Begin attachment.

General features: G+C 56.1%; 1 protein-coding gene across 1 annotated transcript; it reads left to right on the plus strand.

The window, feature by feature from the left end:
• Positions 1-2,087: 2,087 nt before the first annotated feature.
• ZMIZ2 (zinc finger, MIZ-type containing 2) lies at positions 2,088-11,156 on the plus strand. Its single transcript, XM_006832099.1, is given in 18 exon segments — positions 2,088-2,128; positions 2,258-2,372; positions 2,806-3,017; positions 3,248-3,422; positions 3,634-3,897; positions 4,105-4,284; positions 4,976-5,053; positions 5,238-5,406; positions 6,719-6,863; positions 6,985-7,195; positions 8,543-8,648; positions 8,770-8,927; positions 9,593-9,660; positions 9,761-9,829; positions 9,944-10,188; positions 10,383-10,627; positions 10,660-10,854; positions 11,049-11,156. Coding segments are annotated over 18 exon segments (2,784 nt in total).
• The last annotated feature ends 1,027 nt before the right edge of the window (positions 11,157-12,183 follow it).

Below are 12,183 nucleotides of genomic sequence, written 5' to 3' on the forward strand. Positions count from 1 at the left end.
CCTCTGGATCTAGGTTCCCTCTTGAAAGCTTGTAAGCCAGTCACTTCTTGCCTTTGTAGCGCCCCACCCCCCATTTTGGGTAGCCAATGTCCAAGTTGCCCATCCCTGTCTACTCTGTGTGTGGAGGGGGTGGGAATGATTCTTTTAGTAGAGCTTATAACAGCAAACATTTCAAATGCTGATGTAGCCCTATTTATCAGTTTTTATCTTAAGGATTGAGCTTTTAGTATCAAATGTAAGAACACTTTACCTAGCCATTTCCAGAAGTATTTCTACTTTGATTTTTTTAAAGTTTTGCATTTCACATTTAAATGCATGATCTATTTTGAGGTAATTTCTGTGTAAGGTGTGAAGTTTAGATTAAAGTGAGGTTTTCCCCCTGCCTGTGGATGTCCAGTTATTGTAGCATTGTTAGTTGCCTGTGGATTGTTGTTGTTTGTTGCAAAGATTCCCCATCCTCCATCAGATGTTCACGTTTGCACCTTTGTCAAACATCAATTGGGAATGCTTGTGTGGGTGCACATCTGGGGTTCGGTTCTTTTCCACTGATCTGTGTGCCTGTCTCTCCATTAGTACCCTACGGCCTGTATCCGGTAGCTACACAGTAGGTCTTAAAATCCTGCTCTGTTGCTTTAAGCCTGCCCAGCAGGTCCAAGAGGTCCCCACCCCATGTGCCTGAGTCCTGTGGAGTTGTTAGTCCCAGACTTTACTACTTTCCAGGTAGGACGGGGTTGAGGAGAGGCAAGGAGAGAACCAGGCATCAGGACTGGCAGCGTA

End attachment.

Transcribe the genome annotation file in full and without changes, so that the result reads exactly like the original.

General features: G+C 56.1%; 1 protein-coding gene across 1 annotated transcript; it reads left to right on the plus strand.

The window, feature by feature from the left end:
• Positions 1-2,087: 2,087 nt before the first annotated feature.
• ZMIZ2 (zinc finger, MIZ-type containing 2) lies at positions 2,088-11,156 on the plus strand. Its single transcript, XM_006832099.1, is given in 18 exon segments — positions 2,088-2,128; positions 2,258-2,372; positions 2,806-3,017; positions 3,248-3,422; positions 3,634-3,897; positions 4,105-4,284; positions 4,976-5,053; positions 5,238-5,406; positions 6,719-6,863; positions 6,985-7,195; positions 8,543-8,648; positions 8,770-8,927; positions 9,593-9,660; positions 9,761-9,829; positions 9,944-10,188; positions 10,383-10,627; positions 10,660-10,854; positions 11,049-11,156. Coding segments are annotated over 18 exon segments (2,784 nt in total).
• The last annotated feature ends 1,027 nt before the right edge of the window (positions 11,157-12,183 follow it).

Below are 12,183 nucleotides of genomic sequence, written 5' to 3' on the forward strand. Positions count from 1 at the left end.
CCTCTGGATCTAGGTTCCCTCTTGAAAGCTTGTAAGCCAGTCACTTCTTGCCTTTGTAGCGCCCCACCCCCCATTTTGGGTAGCCAATGTCCAAGTTGCCCATCCCTGTCTACTCTGTGTGTGGAGGGGGTGGGAATGATTCTTTTAGTAGAGCTTATAACAGCAAACATTTCAAATGCTGATGTAGCCCTATTTATCAGTTTTTATCTTAAGGATTGAGCTTTTAGTATCAAATGTAAGAACACTTTACCTAGCCATTTCCAGAAGTATTTCTACTTTGATTTTTTTAAAGTTTTGCATTTCACATTTAAATGCATGATCTATTTTGAGGTAATTTCTGTGTAAGGTGTGAAGTTTAGATTAAAGTGAGGTTTTCCCCCTGCCTGTGGATGTCCAGTTATTGTAGCATTGTTAGTTGCCTGTGGATTGTTGTTGTTTGTTGCAAAGATTCCCCATCCTCCATCAGATGTTCACGTTTGCACCTTTGTCAAACATCAATTGGGAATGCTTGTGTGGGTGCACATCTGGGGTTCGGTTCTTTTCCACTGATCTGTGTGCCTGTCTCTCCATTAGTACCCTACGGCCTGTATCCGGTAGCTACACAGTAGGTCTTAAAATCCTGCTCTGTTGCTTTAAGCCTGCCCAGCAGGTCCAAGAGGTCCCCACCCCATGTGCCTGAGTCCTGTGGAGTTGTTAGTCCCAGACTTTACTACTTTCCAGGTAGGACGGGGTTGAGGAGAGGCAAGGAGAGAACCAGGCATCAGGACTGGCAGCGTA